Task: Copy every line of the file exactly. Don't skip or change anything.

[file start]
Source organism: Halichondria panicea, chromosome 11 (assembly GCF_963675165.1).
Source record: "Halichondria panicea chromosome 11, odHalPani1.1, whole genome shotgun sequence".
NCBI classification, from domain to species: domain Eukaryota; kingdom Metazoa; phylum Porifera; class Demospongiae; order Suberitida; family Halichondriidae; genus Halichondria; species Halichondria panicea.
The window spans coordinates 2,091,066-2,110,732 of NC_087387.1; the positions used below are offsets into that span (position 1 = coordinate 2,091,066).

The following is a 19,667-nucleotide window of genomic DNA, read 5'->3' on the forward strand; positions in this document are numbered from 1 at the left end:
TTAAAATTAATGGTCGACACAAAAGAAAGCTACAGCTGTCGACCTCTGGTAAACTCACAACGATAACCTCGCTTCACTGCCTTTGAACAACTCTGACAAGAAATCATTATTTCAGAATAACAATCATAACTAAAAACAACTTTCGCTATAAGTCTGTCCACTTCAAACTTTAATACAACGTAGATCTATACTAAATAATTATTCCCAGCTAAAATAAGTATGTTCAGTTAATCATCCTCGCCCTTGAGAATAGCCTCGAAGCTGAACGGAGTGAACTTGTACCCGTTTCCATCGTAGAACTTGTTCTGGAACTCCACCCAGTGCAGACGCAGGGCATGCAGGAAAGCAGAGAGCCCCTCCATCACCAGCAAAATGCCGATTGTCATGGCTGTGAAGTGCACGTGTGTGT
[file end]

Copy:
Source organism: Halichondria panicea, chromosome 11 (assembly GCF_963675165.1).
Source record: "Halichondria panicea chromosome 11, odHalPani1.1, whole genome shotgun sequence".
NCBI classification, from domain to species: domain Eukaryota; kingdom Metazoa; phylum Porifera; class Demospongiae; order Suberitida; family Halichondriidae; genus Halichondria; species Halichondria panicea.
The window spans coordinates 2,091,066-2,110,732 of NC_087387.1; the positions used below are offsets into that span (position 1 = coordinate 2,091,066).

The following is a 19,667-nucleotide window of genomic DNA, read 5'->3' on the forward strand; positions in this document are numbered from 1 at the left end:
TTAAAATTAATGGTCGACACAAAAGAAAGCTACAGCTGTCGACCTCTGGTAAACTCACAACGATAACCTCGCTTCACTGCCTTTGAACAACTCTGACAAGAAATCATTATTTCAGAATAACAATCATAACTAAAAACAACTTTCGCTATAAGTCTGTCCACTTCAAACTTTAATACAACGTAGATCTATACTAAATAATTATTCCCAGCTAAAATAAGTATGTTCAGTTAATCATCCTCGCCCTTGAGAATAGCCTCGAAGCTGAACGGAGTGAACTTGTACCCGTTTCCATCGTAGAACTTGTTCTGGAACTCCACCCAGTGCAGACGCAGGGCATGCAGGAAAGCAGAGAGCCCCTCCATCACCAGCAAAATGCCGATTGTCATGGCTGTGAAGTGCACGTGTGTGT